Craft Writings

A selection of LV’s writings and publications on craft, which have involved working with great people – international practitioners, historians, curators, academics and policy influencers including Glenn Adamson, Sandra Alfoldy, Mike Press, Katie Bunnell, Catharine Rossi, Frances Stevenson, Hazel White, Geoffrey Mann, Drummond Masterton, Tim Parry-Williams, Ian Fillis, Amanda Game…

Craft as a Form of Mindful Inquiry, The Design Journal, Volume 14, Number 3, September 2011, pp. 283-306(24)

New Craft Future Voices (2007): Edited collection of 52 papers. Colour Edition £95 + Black&White Edition £36

Future Voices Celebrating Diversity (2007): Edited collection of exhibition proposals £43

Past, Present and Future Craft Practice (2010): Edited collection of writings from AHRC research project £35

Craft Communication and the Innovation Agenda. Valentine, L. (2012) In, McDonald, J. and Rossi, C (2012). Ideas of the Handmade: histories and theories of making. Edinburgh: Edinburgh College of Art. Free Download

Ideas of the Handmade Free Download

Contents Page: Ideas of the Handmade

Contents Page: Ideas of the Handmade

Craft has witnessed an upsurge in critical debate this past decade and the sector has much to be encouraged by as a result of this increased attention. Alongside a plethora of new books dedicated to the debate, most notably the work of Glenn Adamson (2007; 2009; 2013), there is the addition of a first series of academic journals, namely, The Journal of Modern Craft (published by Berg in 2008) and the journal Craft Research (published by Intellect in 2010). In the UK, new knowledge and greater awareness of craft was supported by, for example, the emergence of the Arts and Humanities Research Council (2005), the arrival of Craft Scotland (2007) and the continued work of the Crafts Councils in Ireland, London and Northern Ireland. This recent investment is significant; it denotes a transformation in attitude and behaviour towards the leadership and management of craft in the contemporary world. From this perspective, it is reasonable to suggest that momentum has gathered and the issue of why craft needs to rethink its cultural, economic, political, social and technological relations with the world is being attended to. Emerging from this landscape is the exigent problem of mindfully managing this asset to receive a return on investment that effectively supports craft in all its guises; the asset being how craft engages with the principle of uncertainty. Sustaining change is now the important challenge….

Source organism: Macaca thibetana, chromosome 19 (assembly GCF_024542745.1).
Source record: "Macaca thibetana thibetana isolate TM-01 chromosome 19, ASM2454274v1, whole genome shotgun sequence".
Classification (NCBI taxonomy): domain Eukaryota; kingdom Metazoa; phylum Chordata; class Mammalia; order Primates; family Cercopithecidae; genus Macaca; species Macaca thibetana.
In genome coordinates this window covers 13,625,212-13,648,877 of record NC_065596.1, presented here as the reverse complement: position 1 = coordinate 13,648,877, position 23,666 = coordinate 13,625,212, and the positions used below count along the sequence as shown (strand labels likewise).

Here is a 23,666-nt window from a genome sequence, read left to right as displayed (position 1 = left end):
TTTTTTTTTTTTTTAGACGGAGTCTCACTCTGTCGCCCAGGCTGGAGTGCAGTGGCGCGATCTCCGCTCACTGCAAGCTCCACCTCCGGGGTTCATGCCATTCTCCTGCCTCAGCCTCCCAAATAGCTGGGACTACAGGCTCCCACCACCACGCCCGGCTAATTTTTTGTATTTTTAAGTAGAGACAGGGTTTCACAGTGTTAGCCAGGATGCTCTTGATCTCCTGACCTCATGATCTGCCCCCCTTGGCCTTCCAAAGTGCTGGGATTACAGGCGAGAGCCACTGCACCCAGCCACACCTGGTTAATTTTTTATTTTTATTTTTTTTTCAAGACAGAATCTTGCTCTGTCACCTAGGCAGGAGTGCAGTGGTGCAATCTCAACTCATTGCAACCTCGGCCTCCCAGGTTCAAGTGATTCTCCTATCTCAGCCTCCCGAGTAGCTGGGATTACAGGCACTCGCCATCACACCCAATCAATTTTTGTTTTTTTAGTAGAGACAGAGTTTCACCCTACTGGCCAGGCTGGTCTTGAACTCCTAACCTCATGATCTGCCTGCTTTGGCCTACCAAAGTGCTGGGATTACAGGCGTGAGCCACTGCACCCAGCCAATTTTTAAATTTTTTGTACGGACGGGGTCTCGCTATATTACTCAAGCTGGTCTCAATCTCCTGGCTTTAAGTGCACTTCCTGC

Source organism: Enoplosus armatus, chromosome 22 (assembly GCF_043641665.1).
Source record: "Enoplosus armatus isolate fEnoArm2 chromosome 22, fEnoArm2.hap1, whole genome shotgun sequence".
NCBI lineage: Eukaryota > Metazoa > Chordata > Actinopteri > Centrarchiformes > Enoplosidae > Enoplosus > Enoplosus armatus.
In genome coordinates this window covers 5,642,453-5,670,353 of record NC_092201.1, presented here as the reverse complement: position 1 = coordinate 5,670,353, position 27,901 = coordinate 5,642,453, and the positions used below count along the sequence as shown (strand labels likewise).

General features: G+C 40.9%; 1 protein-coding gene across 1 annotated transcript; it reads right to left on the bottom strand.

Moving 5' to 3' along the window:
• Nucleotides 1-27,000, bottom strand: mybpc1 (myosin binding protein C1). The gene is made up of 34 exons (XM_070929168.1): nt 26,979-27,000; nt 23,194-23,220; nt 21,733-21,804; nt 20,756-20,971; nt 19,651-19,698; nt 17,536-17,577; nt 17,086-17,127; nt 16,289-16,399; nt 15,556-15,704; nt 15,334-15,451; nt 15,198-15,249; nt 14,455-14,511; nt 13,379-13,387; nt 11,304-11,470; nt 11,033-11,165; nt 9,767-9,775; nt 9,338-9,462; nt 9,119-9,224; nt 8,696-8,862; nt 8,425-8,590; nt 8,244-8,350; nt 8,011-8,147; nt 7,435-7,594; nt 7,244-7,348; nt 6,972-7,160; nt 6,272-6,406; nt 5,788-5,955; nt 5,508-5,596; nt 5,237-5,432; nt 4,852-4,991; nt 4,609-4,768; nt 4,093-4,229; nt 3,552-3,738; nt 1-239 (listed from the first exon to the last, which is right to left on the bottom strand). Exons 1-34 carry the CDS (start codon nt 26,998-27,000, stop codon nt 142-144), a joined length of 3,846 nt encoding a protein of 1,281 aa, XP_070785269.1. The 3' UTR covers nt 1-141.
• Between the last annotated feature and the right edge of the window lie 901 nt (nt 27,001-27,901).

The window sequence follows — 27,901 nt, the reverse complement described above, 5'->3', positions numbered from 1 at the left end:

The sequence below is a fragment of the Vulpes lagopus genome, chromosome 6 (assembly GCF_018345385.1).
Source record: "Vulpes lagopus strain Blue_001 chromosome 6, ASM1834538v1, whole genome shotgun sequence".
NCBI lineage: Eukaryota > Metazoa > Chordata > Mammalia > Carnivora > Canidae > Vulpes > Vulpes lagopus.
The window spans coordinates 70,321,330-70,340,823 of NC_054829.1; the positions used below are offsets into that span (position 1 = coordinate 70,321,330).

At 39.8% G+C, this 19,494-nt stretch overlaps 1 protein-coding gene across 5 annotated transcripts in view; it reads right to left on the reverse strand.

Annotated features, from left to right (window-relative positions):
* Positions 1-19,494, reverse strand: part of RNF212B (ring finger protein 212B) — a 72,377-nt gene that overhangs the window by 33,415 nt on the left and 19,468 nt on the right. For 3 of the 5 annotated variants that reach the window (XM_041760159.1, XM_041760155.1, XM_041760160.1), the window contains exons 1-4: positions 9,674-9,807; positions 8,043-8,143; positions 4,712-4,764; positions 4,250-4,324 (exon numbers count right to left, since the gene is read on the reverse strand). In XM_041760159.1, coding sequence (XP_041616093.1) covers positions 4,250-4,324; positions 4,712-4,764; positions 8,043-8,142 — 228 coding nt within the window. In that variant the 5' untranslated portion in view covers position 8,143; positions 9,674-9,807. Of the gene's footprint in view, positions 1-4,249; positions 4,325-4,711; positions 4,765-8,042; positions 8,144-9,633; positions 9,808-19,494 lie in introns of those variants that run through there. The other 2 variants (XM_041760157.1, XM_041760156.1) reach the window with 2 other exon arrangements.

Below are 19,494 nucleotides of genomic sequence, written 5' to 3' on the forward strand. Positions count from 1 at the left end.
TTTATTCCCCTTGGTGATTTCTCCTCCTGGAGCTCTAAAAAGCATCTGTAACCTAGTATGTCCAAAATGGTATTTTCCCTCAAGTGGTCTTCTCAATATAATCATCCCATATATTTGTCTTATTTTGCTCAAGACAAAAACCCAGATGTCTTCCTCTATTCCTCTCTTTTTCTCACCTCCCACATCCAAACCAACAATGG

… The issue of innovation has quietly gained greater precedence within my research (2002␣2012) on communicating design and craft. Innovation has been studied in four ways; through communication of an object, as a process employed when creating and realising an idea, as a service for facilitating new activities, as ways of working and/or markets, and as an environment. For the purposes of brevity, each of the four ways will be raised and key points noted. As the objective of the essay is to be discursive, full critical discussion of each is not proffered.


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